Godard observes Nana's daily routines using a documentary feel that beautifully captures the subtle nuances that make up Nana as a person. She doesn't always make good choices and her life is not a conventional one, but no one can seem to give her any useful help or advice.
Adding to the clever dialogue scenes, music drops in from nowhere at odd times, as if it were a Greek Chorus making Nana's journey to self both mythic and tragic . One of Vivre Sa Vie's iconic sequences is an extended dance scene capturing Nana with a handheld camera as she struts around a pool room defying three irritated men in her outburst of life. And it isn't just these three men she is defying, she is daring the audience to judge her.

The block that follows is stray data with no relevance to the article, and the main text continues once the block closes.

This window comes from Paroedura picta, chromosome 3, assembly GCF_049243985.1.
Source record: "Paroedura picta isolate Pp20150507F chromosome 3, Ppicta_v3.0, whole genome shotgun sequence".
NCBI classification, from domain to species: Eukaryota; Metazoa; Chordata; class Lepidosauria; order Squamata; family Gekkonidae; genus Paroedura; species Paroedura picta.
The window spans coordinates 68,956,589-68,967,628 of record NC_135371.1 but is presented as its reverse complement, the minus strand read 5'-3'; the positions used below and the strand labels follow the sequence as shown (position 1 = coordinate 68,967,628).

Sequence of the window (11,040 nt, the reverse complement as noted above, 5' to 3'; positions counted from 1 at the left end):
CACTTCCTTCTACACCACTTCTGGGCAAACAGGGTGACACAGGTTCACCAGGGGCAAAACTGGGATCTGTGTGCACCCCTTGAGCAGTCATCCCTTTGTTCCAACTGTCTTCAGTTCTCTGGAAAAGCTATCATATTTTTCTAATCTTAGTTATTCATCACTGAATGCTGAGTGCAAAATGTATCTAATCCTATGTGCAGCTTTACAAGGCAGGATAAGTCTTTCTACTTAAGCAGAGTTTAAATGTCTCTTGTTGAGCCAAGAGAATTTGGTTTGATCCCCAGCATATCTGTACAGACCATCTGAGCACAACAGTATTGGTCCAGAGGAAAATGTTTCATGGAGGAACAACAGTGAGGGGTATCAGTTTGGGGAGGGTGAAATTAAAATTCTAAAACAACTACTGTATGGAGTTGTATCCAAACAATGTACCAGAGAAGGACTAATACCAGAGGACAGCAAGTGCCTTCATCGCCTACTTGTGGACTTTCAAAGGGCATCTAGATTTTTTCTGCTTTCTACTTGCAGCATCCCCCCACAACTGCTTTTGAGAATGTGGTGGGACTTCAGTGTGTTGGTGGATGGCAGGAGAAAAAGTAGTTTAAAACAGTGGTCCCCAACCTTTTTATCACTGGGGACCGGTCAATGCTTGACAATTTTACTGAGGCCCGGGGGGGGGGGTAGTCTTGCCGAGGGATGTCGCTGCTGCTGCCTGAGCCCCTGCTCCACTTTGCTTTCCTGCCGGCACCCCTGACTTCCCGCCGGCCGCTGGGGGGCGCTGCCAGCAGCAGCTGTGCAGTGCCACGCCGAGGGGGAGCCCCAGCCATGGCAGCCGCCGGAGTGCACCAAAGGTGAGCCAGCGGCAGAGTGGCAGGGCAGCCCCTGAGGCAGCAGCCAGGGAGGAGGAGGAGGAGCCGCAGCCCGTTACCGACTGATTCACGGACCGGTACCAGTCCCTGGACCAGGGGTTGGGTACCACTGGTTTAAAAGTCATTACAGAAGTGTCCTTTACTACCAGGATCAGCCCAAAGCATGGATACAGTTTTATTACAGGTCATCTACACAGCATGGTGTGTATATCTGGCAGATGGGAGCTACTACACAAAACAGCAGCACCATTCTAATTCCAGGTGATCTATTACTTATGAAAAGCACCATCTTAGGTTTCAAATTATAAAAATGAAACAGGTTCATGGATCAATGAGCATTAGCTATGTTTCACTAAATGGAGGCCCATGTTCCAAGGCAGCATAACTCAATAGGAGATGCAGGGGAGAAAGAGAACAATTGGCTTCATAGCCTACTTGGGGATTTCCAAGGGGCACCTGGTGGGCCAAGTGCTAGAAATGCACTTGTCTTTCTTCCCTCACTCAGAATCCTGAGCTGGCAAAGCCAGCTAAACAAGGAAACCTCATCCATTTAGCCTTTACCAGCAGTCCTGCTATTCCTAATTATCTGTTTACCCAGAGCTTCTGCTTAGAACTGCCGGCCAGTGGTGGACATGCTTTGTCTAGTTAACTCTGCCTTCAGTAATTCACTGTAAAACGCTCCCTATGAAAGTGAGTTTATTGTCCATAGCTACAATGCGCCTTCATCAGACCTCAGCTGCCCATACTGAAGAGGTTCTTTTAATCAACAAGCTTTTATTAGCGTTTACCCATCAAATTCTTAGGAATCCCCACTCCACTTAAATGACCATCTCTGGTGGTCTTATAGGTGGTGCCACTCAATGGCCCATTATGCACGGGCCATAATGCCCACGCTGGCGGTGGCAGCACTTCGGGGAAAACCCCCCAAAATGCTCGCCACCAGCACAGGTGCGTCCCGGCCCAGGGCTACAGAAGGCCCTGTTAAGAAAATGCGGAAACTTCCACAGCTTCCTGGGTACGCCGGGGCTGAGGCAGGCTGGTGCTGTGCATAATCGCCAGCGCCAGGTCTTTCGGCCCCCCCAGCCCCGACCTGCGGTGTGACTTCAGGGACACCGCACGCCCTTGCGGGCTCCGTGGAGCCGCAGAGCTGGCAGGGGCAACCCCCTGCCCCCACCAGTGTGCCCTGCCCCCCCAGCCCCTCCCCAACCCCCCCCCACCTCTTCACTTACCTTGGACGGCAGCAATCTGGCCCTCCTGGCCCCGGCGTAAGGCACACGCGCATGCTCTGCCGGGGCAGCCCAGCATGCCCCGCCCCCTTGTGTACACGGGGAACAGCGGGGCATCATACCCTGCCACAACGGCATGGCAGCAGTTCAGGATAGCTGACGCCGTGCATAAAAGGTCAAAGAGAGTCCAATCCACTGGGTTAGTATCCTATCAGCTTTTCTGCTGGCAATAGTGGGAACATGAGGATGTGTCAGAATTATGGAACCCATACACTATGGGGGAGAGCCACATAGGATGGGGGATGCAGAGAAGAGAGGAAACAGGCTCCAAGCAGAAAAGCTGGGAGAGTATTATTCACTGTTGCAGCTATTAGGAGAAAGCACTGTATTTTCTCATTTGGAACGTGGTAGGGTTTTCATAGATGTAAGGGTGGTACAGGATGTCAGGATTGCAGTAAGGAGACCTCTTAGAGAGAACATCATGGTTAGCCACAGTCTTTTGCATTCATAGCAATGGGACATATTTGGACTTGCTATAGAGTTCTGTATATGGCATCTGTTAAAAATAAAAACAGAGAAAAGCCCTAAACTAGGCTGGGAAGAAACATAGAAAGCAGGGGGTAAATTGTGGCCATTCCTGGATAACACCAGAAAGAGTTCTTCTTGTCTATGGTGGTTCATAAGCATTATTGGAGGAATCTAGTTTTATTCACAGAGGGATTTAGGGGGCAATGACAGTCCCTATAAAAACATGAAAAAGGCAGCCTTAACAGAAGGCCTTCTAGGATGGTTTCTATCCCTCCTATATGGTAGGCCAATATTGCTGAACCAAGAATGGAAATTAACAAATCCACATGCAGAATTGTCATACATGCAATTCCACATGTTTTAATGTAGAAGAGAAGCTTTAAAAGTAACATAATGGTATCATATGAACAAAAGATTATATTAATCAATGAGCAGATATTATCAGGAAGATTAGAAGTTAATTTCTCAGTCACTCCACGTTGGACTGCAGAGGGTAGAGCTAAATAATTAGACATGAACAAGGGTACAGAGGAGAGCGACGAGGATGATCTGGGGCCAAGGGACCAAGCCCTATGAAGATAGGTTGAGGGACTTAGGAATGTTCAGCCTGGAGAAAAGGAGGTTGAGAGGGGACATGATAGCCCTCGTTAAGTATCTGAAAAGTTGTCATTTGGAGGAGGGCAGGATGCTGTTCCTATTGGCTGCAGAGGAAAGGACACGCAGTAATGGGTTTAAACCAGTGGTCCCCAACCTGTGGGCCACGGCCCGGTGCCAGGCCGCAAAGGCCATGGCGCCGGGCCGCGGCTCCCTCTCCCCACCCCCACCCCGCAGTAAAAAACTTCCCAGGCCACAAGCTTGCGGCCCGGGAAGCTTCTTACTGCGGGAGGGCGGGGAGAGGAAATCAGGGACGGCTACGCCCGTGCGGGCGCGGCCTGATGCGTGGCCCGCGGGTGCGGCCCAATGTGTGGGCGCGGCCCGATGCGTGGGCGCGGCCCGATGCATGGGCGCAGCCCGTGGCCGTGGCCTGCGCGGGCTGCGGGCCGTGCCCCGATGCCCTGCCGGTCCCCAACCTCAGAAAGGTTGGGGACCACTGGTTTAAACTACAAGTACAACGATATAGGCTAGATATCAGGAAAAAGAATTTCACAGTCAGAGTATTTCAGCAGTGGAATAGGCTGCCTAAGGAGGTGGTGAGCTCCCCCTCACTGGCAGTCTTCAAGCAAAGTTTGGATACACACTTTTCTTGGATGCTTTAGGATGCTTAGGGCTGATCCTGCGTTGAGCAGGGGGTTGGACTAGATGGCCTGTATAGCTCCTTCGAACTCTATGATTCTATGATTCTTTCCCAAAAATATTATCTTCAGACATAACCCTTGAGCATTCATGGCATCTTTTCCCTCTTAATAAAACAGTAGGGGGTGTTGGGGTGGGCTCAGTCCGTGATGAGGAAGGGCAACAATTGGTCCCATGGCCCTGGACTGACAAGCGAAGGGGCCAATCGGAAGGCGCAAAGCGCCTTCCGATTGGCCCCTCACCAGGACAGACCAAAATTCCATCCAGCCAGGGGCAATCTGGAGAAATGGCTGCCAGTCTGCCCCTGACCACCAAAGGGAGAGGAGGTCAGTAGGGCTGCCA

Anna Karina and Godard's camera operator Raoul Coutard capture pure beauty in the following clip of Nana's dance scene:
There is a childish joy inside Nana but Godard and his camera always remind us of the world outside waiting to steal it.
|Anna Karina and Jean-Luc Godard at the 1963 Cannes Film Festival|
This is my fourth installment of The French New Wave movement. To read more about this check out my blogs on Elevator To The Gallows, Breathless, and The 400 Blows.Inspired further reading:
Roger Ebert's review from his list of Great Movies
Vivre Sa Vie: The Lost Girl by Michael Atkinson
An Audacious Experiment: The Vivre Sa Vie Soundtrack by Jean Collet